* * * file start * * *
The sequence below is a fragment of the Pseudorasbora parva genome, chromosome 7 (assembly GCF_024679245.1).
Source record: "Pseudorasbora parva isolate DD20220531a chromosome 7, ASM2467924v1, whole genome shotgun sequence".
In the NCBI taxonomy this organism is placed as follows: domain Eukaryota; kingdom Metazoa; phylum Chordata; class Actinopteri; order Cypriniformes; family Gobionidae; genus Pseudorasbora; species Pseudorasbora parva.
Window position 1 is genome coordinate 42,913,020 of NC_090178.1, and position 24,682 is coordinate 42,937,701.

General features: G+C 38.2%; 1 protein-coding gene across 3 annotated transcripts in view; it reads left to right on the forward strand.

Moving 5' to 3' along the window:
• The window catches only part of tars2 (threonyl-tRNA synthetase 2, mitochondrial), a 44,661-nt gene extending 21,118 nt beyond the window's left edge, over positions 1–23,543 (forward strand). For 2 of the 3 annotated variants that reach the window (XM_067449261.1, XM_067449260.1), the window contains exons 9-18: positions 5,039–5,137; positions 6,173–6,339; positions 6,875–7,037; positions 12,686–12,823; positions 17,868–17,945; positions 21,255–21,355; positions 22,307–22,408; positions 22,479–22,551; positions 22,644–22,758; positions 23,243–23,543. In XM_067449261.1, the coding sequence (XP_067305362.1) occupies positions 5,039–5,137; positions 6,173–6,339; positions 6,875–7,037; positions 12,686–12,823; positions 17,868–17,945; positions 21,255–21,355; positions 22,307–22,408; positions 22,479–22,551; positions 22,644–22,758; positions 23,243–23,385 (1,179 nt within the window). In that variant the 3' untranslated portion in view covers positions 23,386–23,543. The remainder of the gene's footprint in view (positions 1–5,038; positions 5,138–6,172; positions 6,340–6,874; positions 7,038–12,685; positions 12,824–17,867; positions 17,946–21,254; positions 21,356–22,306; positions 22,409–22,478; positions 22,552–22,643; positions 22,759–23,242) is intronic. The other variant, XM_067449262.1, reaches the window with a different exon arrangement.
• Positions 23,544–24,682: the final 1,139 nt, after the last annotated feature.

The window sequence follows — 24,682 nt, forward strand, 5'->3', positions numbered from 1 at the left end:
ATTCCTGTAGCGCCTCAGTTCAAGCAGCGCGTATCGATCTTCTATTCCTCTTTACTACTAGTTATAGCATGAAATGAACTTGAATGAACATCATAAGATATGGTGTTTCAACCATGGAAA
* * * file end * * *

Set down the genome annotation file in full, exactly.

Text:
The sequence below is a fragment of the Pseudorasbora parva genome, chromosome 7 (assembly GCF_024679245.1).
Source record: "Pseudorasbora parva isolate DD20220531a chromosome 7, ASM2467924v1, whole genome shotgun sequence".
In the NCBI taxonomy this organism is placed as follows: domain Eukaryota; kingdom Metazoa; phylum Chordata; class Actinopteri; order Cypriniformes; family Gobionidae; genus Pseudorasbora; species Pseudorasbora parva.
Window position 1 is genome coordinate 42,913,020 of NC_090178.1, and position 24,682 is coordinate 42,937,701.

General features: G+C 38.2%; 1 protein-coding gene across 3 annotated transcripts in view; it reads left to right on the forward strand.

Moving 5' to 3' along the window:
• The window catches only part of tars2 (threonyl-tRNA synthetase 2, mitochondrial), a 44,661-nt gene extending 21,118 nt beyond the window's left edge, over positions 1–23,543 (forward strand). For 2 of the 3 annotated variants that reach the window (XM_067449261.1, XM_067449260.1), the window contains exons 9-18: positions 5,039–5,137; positions 6,173–6,339; positions 6,875–7,037; positions 12,686–12,823; positions 17,868–17,945; positions 21,255–21,355; positions 22,307–22,408; positions 22,479–22,551; positions 22,644–22,758; positions 23,243–23,543. In XM_067449261.1, the coding sequence (XP_067305362.1) occupies positions 5,039–5,137; positions 6,173–6,339; positions 6,875–7,037; positions 12,686–12,823; positions 17,868–17,945; positions 21,255–21,355; positions 22,307–22,408; positions 22,479–22,551; positions 22,644–22,758; positions 23,243–23,385 (1,179 nt within the window). In that variant the 3' untranslated portion in view covers positions 23,386–23,543. The remainder of the gene's footprint in view (positions 1–5,038; positions 5,138–6,172; positions 6,340–6,874; positions 7,038–12,685; positions 12,824–17,867; positions 17,946–21,254; positions 21,356–22,306; positions 22,409–22,478; positions 22,552–22,643; positions 22,759–23,242) is intronic. The other variant, XM_067449262.1, reaches the window with a different exon arrangement.
• Positions 23,544–24,682: the final 1,139 nt, after the last annotated feature.

The window sequence follows — 24,682 nt, forward strand, 5'->3', positions numbered from 1 at the left end:
ATTCCTGTAGCGCCTCAGTTCAAGCAGCGCGTATCGATCTTCTATTCCTCTTTACTACTAGTTATAGCATGAAATGAACTTGAATGAACATCATAAGATATGGTGTTTCAACCATGGAAA